INT'L SERVICE UNDERGRADUATE

SISU-471
Topics in Africa (3)

Course Level: Undergraduate

Topics vary by section, may be repeated for credit with different topic. Rotating topics focusing on Africa. May be taken A-F only. Prerequisite: SISU-211.

SISU-471
001
INT'L SERVICE UNDERGRADUATE
SPRING 2014

Course Level: Undergraduate

Topics in Africa (3)

International Relations of Africa

This course provides an in-depth overview of the historical and contemporary interstate relations in Africa and situates Africa within world affairs. Political independence by the various African states launched into international politics a group of the world's poorest, weakest, and most artificial states. How have such states managed to survive and to what extent is their survival now threatened? This course comprehensively treats the interplay between domestic and international politics while also analyzing the efforts by African states to manage their external relations amid seismic shifts in the internal, regional, and global environments. The class also identifies patterns of change, examines constraints, and gives careful attention to some of the processes that influence policy outcomes. Meets with SIS-676 003.

SISU-471
002
INT'L SERVICE UNDERGRADUATE
SPRING 2014

Course Level: Undergraduate

Topics in Africa (3)

Peacebuilding in Africa

This course examines problems of peace and security in Africa in the post-independence period, focusing on the past 15 years. It analyzes cases from different subregions of the continent, including Liberia, Sudan, and the Congo, and assesses the efforts of regional institutions, the United Nations and outside powers to find peaceful solutions. Meets with SIS-619 011.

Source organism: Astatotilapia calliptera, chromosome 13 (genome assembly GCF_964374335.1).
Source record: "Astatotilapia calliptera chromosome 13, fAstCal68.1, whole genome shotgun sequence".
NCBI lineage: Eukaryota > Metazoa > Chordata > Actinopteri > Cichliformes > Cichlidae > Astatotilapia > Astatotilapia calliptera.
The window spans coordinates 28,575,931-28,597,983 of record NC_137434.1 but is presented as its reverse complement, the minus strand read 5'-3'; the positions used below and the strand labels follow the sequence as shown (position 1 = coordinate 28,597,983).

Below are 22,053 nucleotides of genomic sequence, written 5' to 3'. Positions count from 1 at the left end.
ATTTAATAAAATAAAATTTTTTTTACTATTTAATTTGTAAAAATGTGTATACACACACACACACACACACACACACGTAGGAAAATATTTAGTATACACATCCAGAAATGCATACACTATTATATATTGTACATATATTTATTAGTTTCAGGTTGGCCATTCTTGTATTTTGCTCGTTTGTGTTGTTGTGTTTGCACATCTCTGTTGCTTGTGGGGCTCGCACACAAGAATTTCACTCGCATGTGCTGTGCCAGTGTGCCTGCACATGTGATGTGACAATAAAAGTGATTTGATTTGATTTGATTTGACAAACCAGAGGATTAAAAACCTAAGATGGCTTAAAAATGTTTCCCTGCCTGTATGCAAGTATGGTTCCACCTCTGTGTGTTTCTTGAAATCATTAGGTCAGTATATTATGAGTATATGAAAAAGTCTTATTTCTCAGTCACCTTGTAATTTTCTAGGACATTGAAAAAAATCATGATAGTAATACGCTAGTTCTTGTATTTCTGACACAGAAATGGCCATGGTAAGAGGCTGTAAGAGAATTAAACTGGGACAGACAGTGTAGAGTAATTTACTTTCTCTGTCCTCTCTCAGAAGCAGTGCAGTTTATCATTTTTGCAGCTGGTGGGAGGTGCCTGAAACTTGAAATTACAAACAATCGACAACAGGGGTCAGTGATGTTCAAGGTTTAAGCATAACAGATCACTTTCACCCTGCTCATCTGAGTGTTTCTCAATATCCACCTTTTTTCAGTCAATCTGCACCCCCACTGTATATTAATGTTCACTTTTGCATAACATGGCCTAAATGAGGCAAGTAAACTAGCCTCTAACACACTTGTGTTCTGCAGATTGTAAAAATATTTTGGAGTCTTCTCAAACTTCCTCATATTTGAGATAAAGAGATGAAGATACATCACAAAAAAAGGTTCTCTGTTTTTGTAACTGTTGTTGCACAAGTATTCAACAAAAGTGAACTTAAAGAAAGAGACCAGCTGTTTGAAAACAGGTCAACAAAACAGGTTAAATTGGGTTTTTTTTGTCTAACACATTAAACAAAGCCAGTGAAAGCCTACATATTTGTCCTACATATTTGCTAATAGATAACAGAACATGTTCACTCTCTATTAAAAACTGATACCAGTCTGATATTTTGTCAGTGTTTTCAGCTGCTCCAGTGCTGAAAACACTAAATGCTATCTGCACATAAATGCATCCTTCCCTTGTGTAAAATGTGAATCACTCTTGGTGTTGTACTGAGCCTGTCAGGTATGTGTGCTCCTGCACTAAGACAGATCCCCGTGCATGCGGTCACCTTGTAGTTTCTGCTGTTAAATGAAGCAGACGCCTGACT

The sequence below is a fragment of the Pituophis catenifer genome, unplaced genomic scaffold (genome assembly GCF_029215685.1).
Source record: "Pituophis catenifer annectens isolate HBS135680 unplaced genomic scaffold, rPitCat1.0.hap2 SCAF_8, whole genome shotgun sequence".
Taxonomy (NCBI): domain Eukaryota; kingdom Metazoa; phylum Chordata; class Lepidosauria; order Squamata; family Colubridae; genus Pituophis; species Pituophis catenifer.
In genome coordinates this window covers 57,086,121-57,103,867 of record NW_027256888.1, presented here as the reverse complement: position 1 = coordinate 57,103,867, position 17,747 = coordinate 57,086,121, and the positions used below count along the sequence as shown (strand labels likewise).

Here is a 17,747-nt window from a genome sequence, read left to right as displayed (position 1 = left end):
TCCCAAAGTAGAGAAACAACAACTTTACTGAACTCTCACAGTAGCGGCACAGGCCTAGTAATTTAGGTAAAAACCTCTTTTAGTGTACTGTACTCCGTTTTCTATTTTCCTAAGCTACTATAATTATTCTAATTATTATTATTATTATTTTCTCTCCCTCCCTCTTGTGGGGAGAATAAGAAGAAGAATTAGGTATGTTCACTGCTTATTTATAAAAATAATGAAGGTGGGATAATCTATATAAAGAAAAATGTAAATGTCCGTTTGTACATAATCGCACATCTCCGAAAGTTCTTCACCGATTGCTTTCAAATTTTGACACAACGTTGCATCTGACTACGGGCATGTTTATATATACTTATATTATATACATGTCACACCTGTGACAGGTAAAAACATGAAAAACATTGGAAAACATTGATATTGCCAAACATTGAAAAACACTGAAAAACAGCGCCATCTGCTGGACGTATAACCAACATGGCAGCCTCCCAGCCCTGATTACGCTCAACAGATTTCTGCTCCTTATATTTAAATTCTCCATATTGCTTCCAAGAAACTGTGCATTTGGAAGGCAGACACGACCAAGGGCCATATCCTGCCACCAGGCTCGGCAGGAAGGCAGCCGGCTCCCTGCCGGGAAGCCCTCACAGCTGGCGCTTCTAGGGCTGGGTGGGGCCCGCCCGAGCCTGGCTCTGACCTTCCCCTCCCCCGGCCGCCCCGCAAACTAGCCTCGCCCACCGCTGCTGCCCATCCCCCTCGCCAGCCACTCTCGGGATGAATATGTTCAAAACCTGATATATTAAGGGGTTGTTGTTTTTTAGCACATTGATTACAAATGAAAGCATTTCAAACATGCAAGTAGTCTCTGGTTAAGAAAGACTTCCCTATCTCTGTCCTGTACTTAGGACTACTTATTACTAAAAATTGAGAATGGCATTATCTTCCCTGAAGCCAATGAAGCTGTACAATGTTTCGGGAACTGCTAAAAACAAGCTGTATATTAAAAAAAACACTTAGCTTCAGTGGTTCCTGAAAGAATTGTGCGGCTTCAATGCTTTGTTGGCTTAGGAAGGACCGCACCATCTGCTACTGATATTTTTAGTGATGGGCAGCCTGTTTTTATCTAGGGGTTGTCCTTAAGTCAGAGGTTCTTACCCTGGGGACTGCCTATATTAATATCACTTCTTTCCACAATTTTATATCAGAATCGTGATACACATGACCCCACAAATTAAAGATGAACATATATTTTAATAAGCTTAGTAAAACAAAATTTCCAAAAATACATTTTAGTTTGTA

SISU-471
003
INT'L SERVICE UNDERGRADUATE
SPRING 2014

Course Level: Undergraduate

Topics in Africa (3)

African Political Institutions

This course introduces students to the themes, debates, and basic techniques of comparative institutional analysis. It examines classic readings on presidentialism/parliamentarism, party systems, electoral systems, and constitutional design alongside new research that applies institutional models to Africa. The course culminates in an empirical investigation of the relationship between particular institutional combinations and outcomes such as better representation, less corruption, or improved macroeconomic performance. Meets with SIS-676 001.